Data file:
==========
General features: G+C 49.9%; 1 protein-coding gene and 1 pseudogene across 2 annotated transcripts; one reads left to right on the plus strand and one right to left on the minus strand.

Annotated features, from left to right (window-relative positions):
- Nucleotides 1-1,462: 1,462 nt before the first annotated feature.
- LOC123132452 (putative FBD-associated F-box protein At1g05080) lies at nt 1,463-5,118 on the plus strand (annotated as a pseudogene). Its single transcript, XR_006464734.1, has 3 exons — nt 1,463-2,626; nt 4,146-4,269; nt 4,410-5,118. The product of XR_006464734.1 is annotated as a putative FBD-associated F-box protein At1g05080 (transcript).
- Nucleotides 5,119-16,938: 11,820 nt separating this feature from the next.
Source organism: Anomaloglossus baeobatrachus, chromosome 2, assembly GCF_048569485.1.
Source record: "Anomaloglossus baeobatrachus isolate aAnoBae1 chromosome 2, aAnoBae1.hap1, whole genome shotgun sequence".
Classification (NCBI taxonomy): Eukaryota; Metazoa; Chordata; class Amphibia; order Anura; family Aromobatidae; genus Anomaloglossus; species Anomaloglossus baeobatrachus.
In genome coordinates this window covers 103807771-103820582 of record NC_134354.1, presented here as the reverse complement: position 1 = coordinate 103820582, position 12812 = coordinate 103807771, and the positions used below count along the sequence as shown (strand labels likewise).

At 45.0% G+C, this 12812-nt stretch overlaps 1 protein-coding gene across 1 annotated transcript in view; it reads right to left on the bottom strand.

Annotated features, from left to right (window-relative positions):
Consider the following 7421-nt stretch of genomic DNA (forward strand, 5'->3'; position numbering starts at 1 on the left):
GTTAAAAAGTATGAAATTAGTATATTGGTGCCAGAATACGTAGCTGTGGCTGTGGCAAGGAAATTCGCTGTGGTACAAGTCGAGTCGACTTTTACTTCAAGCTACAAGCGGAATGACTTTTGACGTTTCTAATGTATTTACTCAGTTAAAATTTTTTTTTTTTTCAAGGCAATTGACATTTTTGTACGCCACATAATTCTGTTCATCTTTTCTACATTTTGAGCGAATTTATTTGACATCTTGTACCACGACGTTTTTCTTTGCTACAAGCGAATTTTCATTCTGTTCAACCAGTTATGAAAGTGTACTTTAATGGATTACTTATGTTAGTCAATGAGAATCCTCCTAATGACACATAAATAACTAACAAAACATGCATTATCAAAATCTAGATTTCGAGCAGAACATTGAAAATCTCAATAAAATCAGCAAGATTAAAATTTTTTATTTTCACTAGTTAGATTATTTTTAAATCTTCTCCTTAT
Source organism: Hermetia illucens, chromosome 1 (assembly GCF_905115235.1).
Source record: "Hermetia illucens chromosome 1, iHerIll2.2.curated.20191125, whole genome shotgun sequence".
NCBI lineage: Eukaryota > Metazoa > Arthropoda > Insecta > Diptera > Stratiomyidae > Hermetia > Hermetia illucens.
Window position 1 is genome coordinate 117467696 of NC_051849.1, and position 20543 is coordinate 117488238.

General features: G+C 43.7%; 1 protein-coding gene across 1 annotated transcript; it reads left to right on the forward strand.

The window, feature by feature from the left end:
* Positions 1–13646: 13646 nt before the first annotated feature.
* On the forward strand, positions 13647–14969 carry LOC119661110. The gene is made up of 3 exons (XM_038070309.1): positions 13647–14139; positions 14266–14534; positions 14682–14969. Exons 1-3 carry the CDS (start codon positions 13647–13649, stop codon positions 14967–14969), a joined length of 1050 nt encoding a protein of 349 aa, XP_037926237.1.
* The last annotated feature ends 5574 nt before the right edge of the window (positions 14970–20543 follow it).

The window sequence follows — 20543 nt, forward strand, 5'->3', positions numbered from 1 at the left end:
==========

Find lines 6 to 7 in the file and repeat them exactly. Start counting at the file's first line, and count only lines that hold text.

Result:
Source organism: Anomaloglossus baeobatrachus, chromosome 2, assembly GCF_048569485.1.
Source record: "Anomaloglossus baeobatrachus isolate aAnoBae1 chromosome 2, aAnoBae1.hap1, whole genome shotgun sequence".